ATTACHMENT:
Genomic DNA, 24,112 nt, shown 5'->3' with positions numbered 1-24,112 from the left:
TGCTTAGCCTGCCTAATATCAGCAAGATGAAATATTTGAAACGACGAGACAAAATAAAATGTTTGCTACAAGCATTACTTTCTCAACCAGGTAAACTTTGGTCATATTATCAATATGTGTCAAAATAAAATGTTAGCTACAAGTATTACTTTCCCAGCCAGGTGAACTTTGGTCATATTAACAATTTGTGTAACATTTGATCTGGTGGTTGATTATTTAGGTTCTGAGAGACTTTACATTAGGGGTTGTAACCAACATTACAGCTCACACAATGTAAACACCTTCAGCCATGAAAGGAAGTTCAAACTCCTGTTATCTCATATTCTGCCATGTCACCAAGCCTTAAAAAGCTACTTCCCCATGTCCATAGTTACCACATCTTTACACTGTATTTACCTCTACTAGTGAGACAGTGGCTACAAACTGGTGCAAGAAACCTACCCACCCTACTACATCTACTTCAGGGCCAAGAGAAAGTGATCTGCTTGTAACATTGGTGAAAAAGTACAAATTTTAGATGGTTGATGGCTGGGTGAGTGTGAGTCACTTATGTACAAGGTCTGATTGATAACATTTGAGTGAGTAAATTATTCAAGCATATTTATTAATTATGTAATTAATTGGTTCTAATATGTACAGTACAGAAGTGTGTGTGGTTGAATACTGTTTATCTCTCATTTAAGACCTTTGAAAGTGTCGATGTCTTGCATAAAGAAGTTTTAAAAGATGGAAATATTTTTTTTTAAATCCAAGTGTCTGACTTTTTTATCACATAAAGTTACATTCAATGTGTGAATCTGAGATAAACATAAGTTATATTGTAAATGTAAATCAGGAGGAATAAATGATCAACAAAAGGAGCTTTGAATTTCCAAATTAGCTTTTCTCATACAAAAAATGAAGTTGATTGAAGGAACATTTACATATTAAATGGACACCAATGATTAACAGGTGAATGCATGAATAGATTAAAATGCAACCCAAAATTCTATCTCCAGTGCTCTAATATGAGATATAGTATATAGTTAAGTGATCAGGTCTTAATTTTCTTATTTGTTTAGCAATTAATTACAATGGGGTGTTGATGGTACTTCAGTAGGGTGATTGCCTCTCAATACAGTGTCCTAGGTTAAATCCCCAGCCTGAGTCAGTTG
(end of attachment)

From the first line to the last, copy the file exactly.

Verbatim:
Genomic DNA, 24,112 nt, shown 5'->3' with positions numbered 1-24,112 from the left:
TGCTTAGCCTGCCTAATATCAGCAAGATGAAATATTTGAAACGACGAGACAAAATAAAATGTTTGCTACAAGCATTACTTTCTCAACCAGGTAAACTTTGGTCATATTATCAATATGTGTCAAAATAAAATGTTAGCTACAAGTATTACTTTCCCAGCCAGGTGAACTTTGGTCATATTAACAATTTGTGTAACATTTGATCTGGTGGTTGATTATTTAGGTTCTGAGAGACTTTACATTAGGGGTTGTAACCAACATTACAGCTCACACAATGTAAACACCTTCAGCCATGAAAGGAAGTTCAAACTCCTGTTATCTCATATTCTGCCATGTCACCAAGCCTTAAAAAGCTACTTCCCCATGTCCATAGTTACCACATCTTTACACTGTATTTACCTCTACTAGTGAGACAGTGGCTACAAACTGGTGCAAGAAACCTACCCACCCTACTACATCTACTTCAGGGCCAAGAGAAAGTGATCTGCTTGTAACATTGGTGAAAAAGTACAAATTTTAGATGGTTGATGGCTGGGTGAGTGTGAGTCACTTATGTACAAGGTCTGATTGATAACATTTGAGTGAGTAAATTATTCAAGCATATTTATTAATTATGTAATTAATTGGTTCTAATATGTACAGTACAGAAGTGTGTGTGGTTGAATACTGTTTATCTCTCATTTAAGACCTTTGAAAGTGTCGATGTCTTGCATAAAGAAGTTTTAAAAGATGGAAATATTTTTTTTTAAATCCAAGTGTCTGACTTTTTTATCACATAAAGTTACATTCAATGTGTGAATCTGAGATAAACATAAGTTATATTGTAAATGTAAATCAGGAGGAATAAATGATCAACAAAAGGAGCTTTGAATTTCCAAATTAGCTTTTCTCATACAAAAAATGAAGTTGATTGAAGGAACATTTACATATTAAATGGACACCAATGATTAACAGGTGAATGCATGAATAGATTAAAATGCAACCCAAAATTCTATCTCCAGTGCTCTAATATGAGATATAGTATATAGTTAAGTGATCAGGTCTTAATTTTCTTATTTGTTTAGCAATTAATTACAATGGGGTGTTGATGGTACTTCAGTAGGGTGATTGCCTCTCAATACAGTGTCCTAGGTTAAATCCCCAGCCTGAGTCAGTTG